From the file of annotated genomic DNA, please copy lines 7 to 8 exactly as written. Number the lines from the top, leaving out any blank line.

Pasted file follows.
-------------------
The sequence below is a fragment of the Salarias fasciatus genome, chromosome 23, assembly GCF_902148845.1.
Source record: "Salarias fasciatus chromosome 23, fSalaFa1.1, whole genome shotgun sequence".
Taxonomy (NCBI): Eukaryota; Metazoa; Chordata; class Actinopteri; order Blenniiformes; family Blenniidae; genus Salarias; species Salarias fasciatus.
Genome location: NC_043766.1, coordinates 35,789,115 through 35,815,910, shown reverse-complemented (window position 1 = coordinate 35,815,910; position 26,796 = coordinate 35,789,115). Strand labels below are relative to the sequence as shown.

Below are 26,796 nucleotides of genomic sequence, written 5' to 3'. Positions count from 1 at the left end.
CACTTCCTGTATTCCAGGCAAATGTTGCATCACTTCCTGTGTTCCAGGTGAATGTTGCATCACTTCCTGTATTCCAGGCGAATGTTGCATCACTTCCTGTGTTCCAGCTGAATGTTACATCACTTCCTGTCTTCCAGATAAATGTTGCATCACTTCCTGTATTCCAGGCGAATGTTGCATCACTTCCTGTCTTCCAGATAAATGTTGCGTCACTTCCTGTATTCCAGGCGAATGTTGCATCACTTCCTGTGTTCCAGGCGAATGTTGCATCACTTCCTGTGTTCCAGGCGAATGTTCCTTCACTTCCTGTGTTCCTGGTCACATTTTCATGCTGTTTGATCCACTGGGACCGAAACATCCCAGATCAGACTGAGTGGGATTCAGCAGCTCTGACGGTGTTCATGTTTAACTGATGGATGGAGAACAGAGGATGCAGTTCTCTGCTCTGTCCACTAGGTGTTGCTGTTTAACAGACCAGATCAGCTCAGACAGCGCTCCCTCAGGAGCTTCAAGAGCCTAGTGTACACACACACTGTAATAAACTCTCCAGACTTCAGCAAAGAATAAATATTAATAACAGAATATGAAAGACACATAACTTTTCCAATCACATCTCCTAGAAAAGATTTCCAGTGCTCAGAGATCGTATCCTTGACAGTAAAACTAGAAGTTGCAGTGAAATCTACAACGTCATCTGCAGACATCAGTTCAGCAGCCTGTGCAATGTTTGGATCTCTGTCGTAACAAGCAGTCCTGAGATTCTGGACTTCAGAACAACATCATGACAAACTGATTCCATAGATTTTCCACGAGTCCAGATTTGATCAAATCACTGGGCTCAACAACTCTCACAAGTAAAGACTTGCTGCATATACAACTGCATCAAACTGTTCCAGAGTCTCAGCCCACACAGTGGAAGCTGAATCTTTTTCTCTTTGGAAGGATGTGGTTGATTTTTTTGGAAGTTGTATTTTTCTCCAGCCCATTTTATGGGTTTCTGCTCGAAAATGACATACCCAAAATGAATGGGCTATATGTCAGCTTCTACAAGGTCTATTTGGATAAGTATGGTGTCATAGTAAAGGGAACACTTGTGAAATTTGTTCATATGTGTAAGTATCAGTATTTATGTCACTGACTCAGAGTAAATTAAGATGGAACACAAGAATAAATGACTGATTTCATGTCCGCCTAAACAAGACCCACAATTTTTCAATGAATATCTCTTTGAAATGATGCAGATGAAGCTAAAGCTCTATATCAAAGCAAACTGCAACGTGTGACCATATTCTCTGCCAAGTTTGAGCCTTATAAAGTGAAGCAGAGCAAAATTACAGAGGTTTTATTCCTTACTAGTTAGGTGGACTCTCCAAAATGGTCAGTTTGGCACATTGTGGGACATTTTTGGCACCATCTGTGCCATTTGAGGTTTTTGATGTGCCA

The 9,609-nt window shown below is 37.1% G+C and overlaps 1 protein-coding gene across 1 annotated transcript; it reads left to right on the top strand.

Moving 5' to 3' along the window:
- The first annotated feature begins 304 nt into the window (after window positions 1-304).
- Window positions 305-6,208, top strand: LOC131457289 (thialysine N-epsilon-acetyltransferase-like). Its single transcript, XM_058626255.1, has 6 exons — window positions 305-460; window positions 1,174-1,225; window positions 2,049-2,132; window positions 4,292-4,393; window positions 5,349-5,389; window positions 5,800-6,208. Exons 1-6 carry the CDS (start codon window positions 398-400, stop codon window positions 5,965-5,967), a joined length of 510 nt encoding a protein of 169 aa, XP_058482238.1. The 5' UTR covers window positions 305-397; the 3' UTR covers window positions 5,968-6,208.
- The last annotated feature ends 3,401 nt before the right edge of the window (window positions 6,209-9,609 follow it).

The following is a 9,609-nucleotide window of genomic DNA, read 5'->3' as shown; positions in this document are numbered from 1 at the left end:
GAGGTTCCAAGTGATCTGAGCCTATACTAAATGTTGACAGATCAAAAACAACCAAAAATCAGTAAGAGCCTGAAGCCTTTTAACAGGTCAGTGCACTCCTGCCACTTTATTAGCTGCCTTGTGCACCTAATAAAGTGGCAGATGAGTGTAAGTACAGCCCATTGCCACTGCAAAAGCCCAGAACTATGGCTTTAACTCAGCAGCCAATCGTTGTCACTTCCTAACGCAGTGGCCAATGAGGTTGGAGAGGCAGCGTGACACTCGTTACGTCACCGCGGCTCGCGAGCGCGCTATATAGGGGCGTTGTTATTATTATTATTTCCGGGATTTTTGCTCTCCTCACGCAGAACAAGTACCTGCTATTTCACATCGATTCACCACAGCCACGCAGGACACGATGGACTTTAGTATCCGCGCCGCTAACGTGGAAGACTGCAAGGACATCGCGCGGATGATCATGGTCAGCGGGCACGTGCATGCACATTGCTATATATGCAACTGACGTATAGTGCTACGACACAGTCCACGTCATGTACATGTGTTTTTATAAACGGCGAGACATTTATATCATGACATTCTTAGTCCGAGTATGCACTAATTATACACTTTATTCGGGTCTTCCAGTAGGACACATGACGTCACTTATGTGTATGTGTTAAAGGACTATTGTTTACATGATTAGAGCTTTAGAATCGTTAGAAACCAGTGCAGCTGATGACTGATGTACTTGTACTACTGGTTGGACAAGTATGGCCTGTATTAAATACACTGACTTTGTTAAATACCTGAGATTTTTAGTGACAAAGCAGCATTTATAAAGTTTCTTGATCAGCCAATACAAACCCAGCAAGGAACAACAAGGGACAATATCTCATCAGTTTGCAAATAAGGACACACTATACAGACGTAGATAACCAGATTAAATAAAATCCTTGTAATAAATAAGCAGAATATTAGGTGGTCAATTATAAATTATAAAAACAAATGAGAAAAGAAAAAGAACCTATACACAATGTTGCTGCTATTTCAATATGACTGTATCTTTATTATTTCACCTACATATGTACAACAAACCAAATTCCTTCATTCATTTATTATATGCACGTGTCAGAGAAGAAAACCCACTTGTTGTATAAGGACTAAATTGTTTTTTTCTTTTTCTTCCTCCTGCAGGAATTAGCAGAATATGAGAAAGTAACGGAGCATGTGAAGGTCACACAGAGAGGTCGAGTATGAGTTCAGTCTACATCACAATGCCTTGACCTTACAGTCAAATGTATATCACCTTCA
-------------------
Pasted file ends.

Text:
The 9,609-nt window shown below is 37.1% G+C and overlaps 1 protein-coding gene across 1 annotated transcript; it reads left to right on the top strand.

Moving 5' to 3' along the window: